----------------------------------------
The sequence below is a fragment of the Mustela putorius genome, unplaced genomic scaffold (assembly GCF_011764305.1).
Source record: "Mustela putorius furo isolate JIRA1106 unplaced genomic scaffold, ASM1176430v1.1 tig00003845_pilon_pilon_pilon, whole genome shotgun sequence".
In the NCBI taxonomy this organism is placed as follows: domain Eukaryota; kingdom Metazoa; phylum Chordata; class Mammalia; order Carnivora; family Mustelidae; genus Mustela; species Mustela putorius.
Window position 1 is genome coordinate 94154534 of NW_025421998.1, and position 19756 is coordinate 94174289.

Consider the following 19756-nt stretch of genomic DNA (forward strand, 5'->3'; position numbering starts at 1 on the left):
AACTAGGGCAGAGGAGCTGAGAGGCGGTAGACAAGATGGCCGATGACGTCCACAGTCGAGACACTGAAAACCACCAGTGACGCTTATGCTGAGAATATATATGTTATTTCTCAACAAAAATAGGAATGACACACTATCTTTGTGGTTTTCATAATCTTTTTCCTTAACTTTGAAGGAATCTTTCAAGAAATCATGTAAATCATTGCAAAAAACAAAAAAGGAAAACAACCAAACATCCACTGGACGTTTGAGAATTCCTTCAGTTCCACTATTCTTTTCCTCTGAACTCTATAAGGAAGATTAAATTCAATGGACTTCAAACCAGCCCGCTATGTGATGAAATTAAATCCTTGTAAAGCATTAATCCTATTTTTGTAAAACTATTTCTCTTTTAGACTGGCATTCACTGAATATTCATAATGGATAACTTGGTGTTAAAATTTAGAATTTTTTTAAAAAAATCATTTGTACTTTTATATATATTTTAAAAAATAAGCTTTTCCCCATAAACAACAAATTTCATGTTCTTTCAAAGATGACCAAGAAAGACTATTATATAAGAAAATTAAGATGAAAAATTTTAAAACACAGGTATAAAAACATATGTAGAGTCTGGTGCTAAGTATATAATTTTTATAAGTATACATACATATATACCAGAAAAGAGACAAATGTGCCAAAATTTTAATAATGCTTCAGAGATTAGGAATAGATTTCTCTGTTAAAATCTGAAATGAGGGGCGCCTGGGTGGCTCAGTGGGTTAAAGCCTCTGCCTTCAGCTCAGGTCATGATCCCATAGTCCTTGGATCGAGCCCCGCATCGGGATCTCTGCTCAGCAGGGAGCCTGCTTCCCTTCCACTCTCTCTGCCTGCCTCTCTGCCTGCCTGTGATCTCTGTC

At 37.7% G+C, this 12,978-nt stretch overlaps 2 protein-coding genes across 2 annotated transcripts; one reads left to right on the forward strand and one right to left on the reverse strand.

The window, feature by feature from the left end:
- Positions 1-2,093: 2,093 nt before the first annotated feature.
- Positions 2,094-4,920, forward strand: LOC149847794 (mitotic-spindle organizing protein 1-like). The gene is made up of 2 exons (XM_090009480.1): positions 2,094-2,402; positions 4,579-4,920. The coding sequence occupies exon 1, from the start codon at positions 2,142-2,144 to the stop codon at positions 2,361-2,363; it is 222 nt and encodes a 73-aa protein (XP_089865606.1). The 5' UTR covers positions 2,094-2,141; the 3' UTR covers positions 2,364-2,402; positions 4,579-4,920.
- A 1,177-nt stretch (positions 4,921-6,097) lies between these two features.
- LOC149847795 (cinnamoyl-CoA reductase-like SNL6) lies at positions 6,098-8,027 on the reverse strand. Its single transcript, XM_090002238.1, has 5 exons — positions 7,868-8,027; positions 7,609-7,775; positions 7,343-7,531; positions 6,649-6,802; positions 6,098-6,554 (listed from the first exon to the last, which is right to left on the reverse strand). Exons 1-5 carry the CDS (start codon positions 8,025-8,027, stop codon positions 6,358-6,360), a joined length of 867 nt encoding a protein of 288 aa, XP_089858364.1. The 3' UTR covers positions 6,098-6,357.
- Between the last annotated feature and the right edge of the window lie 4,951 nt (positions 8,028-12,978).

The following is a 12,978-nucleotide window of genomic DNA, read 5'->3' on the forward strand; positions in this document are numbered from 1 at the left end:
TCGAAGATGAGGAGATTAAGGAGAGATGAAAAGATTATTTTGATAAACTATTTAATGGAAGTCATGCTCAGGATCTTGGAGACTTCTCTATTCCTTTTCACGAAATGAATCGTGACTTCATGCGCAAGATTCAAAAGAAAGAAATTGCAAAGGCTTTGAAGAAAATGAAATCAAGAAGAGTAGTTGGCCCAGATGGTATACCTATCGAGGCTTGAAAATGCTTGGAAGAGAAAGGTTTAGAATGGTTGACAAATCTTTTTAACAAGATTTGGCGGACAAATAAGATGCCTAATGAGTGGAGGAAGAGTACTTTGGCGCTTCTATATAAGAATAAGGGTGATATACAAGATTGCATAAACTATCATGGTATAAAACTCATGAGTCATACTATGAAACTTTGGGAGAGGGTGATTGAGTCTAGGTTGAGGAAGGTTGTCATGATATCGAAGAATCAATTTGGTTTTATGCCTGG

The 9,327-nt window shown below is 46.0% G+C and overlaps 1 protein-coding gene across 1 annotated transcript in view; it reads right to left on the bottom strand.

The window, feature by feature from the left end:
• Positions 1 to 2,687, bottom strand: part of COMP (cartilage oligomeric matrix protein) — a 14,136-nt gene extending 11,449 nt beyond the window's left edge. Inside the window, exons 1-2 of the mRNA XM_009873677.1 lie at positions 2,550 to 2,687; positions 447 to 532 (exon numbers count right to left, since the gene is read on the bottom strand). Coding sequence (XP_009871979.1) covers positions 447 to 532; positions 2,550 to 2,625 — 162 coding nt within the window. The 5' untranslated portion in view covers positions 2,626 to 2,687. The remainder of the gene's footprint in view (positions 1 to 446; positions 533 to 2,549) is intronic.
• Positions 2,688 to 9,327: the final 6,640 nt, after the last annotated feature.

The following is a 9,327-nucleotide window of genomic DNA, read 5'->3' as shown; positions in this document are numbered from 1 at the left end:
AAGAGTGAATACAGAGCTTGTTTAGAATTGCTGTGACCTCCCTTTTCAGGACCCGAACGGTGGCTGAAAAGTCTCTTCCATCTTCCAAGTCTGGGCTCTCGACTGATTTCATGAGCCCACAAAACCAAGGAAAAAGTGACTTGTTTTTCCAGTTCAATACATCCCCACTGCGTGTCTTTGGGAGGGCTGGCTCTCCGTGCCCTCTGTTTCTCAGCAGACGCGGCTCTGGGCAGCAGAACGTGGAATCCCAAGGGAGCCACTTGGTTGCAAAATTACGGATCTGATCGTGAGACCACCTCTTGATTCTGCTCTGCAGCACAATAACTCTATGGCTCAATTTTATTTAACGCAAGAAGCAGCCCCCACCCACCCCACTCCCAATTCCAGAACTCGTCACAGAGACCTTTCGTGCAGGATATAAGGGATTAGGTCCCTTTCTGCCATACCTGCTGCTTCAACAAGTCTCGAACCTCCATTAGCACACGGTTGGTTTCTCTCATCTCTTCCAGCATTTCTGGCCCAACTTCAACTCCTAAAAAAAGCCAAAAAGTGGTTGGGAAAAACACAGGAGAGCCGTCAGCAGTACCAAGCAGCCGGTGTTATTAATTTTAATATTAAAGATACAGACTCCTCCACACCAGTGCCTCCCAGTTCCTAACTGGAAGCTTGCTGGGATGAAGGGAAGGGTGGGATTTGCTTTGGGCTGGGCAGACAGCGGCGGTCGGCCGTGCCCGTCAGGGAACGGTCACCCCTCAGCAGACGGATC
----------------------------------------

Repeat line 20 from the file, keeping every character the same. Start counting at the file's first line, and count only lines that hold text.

The following is a 9,327-nucleotide window of genomic DNA, read 5'->3' as shown; positions in this document are numbered from 1 at the left end: